Diabetes

Elise M. Brett, MD, PC

Endocrinologist & Diabetes Specialist located in Upper East Side, New York, NY

Over 100 million Americans are living with prediabetes or diabetes, increasing their risk of severe health complications. At Elise M. Brett, MD, PC, in the Upper East Side of Manhattan, Dr. Brett, a board-certified and fellowship-trained endocrinologist, provides expert diagnosis and customized diabetes management. If you are concerned about diabetes, call the New York City office or schedule a consultation online today.

Diabetes Q & A

What is diabetes?

Diabetes is a group of diseases that occur when your body doesn’t produce enough insulin or doesn’t use it correctly to convert glucose into energy.

As a result, your blood sugar levels increase, which puts you at risk of a wide range of health conditions ranging from high blood pressure to blindness and amputation.

Dr. Brett uses a variety of tests to diagnose diabetes, including:

  • Fasting plasma glucose test
  • Hemoglobin A1C test
  • Oral glucose tolerance test
  • Random plasma glucose test

There are several types of diabetes, classified by their causes.

Type 1 diabetes

Type 1 diabetes, formerly called juvenile diabetes, occurs when your pancreas doesn’t make insulin. It’s due to an autoimmune disorder that damages the insulin-producing cells in your pancreas. Type 1 diabetes is usually diagnosed in childhood, but it can develop at any time.

Type 2 diabetes

Type 2 diabetes, sometimes referred to as insulin resistance, develops when your body doesn’t use insulin correctly and is relatively low in insulin. While your genetics factor into your risk of Type 2 diabetes, your lifestyle, including your diet, exercise habits, and weight, also contribute to your risk by interfering with the way your body uses insulin. Type 2 diabetes used to emerge during adulthood but is becoming more common in children and adolescents.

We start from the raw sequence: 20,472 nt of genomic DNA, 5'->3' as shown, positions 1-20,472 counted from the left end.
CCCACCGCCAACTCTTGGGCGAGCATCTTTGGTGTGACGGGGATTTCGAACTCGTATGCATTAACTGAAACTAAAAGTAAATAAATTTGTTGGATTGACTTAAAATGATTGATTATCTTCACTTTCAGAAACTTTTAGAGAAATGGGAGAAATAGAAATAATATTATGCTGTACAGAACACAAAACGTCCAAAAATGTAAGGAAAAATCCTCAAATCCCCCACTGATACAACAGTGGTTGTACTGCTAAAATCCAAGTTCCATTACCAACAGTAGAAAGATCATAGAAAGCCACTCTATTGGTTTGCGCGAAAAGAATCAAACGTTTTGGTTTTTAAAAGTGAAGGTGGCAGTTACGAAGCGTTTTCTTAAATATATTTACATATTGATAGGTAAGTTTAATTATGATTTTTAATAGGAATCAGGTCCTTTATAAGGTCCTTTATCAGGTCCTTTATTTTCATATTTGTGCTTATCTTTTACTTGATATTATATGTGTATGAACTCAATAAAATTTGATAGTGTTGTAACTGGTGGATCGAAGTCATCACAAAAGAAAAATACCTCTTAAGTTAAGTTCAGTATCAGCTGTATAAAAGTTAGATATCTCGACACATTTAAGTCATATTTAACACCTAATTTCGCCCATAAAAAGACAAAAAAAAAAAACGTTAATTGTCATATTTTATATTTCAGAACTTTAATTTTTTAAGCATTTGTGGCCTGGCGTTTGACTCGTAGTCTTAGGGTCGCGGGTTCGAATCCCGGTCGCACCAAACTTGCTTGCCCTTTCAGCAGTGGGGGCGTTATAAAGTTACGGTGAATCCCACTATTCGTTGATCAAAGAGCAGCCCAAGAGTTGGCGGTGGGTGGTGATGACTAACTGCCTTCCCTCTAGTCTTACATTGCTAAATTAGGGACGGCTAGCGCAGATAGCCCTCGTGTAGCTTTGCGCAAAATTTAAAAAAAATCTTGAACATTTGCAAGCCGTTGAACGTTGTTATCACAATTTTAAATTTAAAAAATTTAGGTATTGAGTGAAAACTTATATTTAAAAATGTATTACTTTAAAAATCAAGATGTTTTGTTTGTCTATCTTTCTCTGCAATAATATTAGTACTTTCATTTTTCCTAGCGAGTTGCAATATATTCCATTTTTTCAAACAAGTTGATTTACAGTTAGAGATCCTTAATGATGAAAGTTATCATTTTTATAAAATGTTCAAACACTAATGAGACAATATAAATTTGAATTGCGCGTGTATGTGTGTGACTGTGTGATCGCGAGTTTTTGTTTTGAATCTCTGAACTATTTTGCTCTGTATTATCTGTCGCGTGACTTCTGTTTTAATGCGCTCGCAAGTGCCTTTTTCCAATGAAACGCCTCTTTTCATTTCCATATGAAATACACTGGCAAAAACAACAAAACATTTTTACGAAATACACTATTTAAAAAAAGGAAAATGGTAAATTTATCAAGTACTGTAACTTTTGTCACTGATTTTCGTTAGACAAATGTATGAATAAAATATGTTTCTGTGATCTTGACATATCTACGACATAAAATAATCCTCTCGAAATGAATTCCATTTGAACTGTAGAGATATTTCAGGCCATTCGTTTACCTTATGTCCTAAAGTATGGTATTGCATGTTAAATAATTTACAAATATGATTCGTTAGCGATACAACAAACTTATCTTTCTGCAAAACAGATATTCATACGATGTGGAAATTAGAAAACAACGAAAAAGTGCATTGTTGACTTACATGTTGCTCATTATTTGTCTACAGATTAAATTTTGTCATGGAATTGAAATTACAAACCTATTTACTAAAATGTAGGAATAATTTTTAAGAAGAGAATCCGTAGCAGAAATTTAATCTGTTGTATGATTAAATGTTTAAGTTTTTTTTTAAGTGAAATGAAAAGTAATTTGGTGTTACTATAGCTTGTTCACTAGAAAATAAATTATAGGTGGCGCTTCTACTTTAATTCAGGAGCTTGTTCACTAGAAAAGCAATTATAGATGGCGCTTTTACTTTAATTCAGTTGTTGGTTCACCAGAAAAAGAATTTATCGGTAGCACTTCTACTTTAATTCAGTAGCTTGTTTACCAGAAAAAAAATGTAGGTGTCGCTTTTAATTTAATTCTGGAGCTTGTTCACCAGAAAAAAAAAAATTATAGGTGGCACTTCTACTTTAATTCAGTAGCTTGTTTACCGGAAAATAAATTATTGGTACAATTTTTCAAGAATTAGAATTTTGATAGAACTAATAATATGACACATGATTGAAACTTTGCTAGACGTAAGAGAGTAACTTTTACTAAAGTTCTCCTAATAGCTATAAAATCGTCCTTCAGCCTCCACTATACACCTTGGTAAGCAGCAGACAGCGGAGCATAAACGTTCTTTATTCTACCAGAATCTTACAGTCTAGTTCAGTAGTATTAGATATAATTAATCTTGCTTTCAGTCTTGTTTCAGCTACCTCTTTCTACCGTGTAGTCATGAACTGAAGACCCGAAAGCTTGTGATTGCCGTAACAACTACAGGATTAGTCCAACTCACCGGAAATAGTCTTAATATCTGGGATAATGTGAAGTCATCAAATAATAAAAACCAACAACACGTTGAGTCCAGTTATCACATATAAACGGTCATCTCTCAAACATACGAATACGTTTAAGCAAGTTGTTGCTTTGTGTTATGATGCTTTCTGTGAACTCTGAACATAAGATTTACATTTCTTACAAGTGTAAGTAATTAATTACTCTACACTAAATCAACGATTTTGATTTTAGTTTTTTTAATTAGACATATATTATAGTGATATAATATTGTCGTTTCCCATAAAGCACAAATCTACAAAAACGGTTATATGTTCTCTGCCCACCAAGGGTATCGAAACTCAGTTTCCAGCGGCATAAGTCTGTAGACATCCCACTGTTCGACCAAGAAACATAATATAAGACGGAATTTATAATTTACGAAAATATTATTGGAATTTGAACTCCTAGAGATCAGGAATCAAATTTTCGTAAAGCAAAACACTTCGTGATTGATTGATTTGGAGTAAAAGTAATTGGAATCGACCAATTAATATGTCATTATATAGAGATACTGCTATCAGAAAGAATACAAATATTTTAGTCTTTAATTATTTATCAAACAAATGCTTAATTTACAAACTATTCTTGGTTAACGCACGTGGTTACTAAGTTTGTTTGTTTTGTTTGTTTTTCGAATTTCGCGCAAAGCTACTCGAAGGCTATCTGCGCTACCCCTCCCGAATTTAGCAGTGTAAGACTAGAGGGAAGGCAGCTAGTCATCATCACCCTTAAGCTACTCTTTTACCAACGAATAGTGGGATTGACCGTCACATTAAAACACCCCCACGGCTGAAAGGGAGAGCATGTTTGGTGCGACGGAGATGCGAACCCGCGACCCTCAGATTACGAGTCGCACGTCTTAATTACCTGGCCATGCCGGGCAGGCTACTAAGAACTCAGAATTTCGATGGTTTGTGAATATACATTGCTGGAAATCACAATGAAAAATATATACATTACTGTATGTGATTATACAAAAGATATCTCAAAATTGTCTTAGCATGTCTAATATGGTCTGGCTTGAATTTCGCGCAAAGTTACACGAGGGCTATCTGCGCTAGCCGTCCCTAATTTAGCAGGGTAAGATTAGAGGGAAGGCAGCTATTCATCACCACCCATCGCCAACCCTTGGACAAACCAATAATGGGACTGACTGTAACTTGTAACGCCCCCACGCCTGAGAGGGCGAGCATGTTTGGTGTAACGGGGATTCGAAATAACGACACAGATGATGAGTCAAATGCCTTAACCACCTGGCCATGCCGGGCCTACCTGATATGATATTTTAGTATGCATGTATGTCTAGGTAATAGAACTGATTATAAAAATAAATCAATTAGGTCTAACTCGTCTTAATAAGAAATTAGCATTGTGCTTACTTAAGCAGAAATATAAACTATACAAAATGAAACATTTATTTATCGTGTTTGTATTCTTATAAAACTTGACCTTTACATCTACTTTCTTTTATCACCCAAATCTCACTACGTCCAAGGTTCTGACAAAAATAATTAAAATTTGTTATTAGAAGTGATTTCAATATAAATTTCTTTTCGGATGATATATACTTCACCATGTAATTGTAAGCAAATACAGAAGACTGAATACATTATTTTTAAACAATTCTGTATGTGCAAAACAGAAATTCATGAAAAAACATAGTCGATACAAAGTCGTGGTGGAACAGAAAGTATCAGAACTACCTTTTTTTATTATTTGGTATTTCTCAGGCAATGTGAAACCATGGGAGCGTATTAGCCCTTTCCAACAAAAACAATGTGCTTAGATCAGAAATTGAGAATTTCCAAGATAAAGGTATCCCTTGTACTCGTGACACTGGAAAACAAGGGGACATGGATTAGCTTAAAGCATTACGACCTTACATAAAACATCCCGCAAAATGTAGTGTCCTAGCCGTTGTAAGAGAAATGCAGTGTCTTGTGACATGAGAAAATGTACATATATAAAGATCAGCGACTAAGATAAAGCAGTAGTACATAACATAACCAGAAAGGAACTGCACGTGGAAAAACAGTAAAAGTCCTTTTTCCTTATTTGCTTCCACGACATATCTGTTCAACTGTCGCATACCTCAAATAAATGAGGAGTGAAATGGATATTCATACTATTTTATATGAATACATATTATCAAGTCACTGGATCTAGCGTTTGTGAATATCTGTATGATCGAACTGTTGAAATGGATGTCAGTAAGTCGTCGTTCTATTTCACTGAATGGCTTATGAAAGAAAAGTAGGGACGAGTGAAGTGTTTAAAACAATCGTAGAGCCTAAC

Prediabetes

If you have prediabetes, it means that your blood sugar levels are abnormally high, but you don’t have full-blown Type 2 diabetes, yet. The good news is that you can usually make lifestyle adjustments to regulate your insulin use and glucose levels.

What are the signs of diabetes?

Type 1 diabetes symptoms usually emerge rapidly, causing fatigue and increased thirst, hunger, and urination.

Type 2 diabetes, on the other hand, usually develops slowly, and its symptoms — which are the same as Type 1 diabetes — develop so slowly you might not notice them.

When left untreated, diabetes can damage your blood vessels leading to kidney damage, blindness, neuropathy, and sores and ulcers that don’t heal.

How is diabetes treated?

Treatment for diabetes depends on the type and severity of your disease. For example, if you have Type 1 diabetes, you will need to take insulin to replace what your pancreas doesn’t make. She can prescribe insulin injections with pen devices.

If you have prediabetes or mild Type 2 diabetes, Dr. Brett recommends lifestyle changes to your diet and exercise habits to try to regulate your blood sugar with or without medication.

If you’re looking for personalized diabetes management from an experienced endocrinologist, call Elise M. Brett, MD, PC or make an appointment online today.